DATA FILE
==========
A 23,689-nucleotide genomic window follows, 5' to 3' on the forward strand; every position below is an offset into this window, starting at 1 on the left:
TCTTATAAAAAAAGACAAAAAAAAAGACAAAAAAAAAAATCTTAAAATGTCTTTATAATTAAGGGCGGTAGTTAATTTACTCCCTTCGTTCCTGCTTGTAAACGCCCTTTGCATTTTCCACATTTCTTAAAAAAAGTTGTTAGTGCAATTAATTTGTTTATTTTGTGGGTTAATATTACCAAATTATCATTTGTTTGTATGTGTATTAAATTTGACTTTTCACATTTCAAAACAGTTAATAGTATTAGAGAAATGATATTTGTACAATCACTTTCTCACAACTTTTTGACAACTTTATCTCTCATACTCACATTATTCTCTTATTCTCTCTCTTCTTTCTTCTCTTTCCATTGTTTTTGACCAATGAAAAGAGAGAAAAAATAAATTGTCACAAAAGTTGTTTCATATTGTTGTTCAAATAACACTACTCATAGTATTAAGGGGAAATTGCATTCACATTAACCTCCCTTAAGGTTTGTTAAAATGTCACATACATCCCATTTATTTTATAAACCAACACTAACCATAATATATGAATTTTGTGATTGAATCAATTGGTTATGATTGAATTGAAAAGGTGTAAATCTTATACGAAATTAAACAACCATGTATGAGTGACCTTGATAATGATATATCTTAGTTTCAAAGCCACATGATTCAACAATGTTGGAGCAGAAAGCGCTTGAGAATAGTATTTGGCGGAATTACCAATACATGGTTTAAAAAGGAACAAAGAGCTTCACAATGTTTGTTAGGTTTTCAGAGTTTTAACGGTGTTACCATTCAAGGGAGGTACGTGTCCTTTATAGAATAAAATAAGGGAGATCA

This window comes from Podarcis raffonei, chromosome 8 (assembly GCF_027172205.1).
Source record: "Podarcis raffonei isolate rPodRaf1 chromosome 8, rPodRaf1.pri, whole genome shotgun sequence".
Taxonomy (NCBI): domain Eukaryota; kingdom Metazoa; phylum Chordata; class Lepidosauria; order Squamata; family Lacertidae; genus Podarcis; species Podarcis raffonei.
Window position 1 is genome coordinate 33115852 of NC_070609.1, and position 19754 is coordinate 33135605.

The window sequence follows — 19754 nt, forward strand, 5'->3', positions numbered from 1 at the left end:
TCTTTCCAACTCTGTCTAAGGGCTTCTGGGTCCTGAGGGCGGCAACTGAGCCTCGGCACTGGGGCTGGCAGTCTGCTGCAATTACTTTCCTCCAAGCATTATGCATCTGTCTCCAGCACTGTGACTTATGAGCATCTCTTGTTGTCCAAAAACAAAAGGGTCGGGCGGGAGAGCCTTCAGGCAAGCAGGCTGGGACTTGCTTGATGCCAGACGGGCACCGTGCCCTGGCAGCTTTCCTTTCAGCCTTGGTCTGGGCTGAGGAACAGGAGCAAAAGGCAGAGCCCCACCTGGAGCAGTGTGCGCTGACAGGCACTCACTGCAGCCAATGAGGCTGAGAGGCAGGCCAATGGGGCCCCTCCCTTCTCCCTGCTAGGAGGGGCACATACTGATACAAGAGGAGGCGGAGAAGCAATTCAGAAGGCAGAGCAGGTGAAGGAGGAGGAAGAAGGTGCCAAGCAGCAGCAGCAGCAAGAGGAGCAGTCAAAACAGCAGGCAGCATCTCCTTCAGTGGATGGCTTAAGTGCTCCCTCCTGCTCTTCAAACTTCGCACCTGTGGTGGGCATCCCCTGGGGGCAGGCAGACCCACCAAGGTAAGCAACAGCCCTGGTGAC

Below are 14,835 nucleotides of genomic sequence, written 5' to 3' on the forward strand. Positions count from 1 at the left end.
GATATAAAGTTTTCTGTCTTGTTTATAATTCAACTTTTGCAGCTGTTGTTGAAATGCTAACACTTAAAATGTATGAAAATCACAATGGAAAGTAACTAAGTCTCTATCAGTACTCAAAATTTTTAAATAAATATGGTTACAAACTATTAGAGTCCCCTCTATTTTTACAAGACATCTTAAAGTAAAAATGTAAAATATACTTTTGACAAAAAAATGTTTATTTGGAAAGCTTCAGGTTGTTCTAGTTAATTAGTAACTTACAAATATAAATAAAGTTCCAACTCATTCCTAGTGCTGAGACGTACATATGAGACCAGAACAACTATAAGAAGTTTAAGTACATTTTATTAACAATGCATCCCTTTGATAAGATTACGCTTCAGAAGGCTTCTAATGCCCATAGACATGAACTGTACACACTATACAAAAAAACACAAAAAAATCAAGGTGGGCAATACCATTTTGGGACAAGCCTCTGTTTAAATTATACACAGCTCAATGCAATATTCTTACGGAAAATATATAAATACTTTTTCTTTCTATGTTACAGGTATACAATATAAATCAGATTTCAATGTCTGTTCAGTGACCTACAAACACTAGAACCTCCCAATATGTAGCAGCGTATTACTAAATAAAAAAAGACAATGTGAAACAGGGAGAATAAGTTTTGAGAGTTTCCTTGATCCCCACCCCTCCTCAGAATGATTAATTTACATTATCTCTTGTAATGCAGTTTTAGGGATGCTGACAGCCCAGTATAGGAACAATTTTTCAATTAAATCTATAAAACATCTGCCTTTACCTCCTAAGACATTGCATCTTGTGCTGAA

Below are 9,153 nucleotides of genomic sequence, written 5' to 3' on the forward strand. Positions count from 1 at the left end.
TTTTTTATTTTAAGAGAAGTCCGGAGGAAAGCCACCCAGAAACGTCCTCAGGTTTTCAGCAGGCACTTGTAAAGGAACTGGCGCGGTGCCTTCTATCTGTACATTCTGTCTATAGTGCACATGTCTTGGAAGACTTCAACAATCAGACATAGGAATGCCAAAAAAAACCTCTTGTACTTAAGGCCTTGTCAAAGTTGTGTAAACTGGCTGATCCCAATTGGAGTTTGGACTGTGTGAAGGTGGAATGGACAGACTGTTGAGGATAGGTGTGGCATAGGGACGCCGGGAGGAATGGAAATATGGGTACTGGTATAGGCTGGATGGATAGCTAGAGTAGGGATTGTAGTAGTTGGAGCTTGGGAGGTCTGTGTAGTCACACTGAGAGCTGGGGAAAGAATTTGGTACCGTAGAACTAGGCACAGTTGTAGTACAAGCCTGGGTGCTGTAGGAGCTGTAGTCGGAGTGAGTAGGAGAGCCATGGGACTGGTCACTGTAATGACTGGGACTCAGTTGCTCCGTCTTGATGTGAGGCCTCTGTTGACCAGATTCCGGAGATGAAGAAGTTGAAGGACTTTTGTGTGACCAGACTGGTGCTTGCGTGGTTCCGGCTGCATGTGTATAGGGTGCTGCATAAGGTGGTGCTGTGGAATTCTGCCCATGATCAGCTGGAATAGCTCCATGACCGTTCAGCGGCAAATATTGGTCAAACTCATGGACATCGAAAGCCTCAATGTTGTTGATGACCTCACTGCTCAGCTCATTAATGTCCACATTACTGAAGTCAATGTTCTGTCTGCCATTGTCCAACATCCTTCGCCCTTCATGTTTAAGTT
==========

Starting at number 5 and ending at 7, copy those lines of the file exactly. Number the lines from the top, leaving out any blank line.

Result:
Taxonomy (NCBI): domain Eukaryota; kingdom Metazoa; phylum Chordata; class Lepidosauria; order Squamata; family Lacertidae; genus Podarcis; species Podarcis raffonei.
Window position 1 is genome coordinate 33115852 of NC_070609.1, and position 19754 is coordinate 33135605.

The window sequence follows — 19754 nt, forward strand, 5'->3', positions numbered from 1 at the left end: